If the saying "A win is a win" is true then why is it the Raiders seem to have more to celebrate about how they lost to the Colts in week one to how they beat the Jaguars in week two? Mainly because they scored two touchdowns against a good team in Indianapolis and could muster up just one touchdown this week against arguably the worst team in the NFL.
In Dennis Allen's post game press conference, he didn't have the demeanor of a winning coach. His tone was that of some relief with a lot of frustration. He led out as if he needed to make sure everyone knew first of all that he was happy with the win. Usually a given, but not in this case. His opening statement ended with that tone.
"There's a lot of things we have to get cleaned up," said Allen. "Overall I thought it was sloppy and not up to the standards that we want. There's a lot of things that we have to continue to work on and get better at and improve on. With that being said I'm excited about the fact that we won the football game and we'll go in and make the corrections tomorrow."
The Raiders got out to a fast start. They scored on their first possession and it looked like they were on their way to a possible route much like the Chiefs had over the Jaguars last week. But soon it dwindled into a series of punts and field goal tries with drive after drive falling short of paydirt.
The Jaguars already had one of the worst secondaries in the NFL before they lost their starting cornerback, Dwayne Gratz to injury. There is no excuse not to take advantage of that. And while Darren McFadden had his best game in quite some time -- running for 129 yards -- everything else on offense was falling well short of acceptable.
"Well, we've got to convert third downs," said Allen. "Again, I thought third down, it wasn't good enough. Offensively we've got to be able to convert third downs to keep drives alive to keep the chains moving. Obviously red zone offensively we've got to be able to score touchdowns when we get an opportunity to get down there. I believe we were down there five times in the game today and we were only able to get one touchdown out of that. We've got to be better there in the red zone."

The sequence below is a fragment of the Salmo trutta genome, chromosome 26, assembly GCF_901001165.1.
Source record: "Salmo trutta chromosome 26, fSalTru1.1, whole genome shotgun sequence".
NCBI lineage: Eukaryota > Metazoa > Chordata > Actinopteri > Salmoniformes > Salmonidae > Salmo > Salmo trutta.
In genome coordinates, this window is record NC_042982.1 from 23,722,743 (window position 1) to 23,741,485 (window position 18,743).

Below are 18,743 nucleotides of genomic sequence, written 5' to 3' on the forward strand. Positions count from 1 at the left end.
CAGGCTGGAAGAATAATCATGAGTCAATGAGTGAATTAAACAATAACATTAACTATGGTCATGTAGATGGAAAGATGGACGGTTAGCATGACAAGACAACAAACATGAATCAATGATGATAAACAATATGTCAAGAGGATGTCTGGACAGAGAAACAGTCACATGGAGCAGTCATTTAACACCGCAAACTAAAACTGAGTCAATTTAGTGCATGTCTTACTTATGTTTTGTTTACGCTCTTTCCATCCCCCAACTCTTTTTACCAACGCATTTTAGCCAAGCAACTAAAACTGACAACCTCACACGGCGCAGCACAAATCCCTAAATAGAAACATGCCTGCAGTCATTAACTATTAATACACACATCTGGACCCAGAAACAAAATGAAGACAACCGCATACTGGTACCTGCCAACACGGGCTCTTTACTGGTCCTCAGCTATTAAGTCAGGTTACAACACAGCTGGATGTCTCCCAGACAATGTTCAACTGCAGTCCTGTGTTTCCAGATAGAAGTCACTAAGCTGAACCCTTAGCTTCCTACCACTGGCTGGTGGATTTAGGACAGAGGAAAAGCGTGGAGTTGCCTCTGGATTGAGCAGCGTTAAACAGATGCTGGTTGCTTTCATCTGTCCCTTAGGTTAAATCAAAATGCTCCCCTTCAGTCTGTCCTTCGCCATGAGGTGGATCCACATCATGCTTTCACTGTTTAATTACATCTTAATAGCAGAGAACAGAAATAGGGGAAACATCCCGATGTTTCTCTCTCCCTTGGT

The Jaguars watched some tape of last week's game in which Terrelle Pryor put up 112 yards rushing on the Colts and they were focusing on stopping that part of his game. He still managed to run for 50 yards on the ground but it wasn't breaking the game open.
After Pryor went 1 for 7 last week on long passes, the Jaguars were forcing him to beat them with his arm. He didn't beat them with his arm. He threw for 126 yards and no touchdowns. Instead the Raiders had four field goals and one missed field goal.
"Obviously you've gotta love field goals but I I don't like them," said Terrelle Pryor. "I don't like field goals, but you know definitely it helps you win the game, but you guys understand where I'm coming from. If we would have scored touchdowns that's our goal. But hey, we've got a great kicker."
It was the play of the defense that kept the Raiders ahead in this game and eventually earned them the 19-9 victory. The Jaguars had a field goal in the second quarter and a late touchdown with a failed 2-point conversion for their scores. Outside of that, the Raiders shut them down all day, including five sacks.
The lack of offense from the Jaguars lent to the Raiders not being overly aggressive on offense and risking turning the ball over. But that was not the plan and against most teams, that won't fly.
"Listen, when you're playing good defense, taking the points is always, that's what you need to do. You need to take the points, but it was frustrating that we weren't able to get touchdowns," said Allen. "That's what our goal is to be every week is to get down there, when we get down there we've got to score touchdowns. That was disappointing, but obviously our defense was playing well, so to take the three points in those situations and keep the game at least to a two-score game was I thought key to winning that game."
In the end, the Raiders came out with a win. Things would have been much, MUCH worse for them had they actually lost to the Jaguars. After all, it wasn't long ago the entire NFL world was writing off the Raiders as unquestionably the worst team in the NFL. The mere fact that they were supposed to outclass the Jaguars offers some solace. But without a resounding victory, the separation in class may not be wide enough to matter much.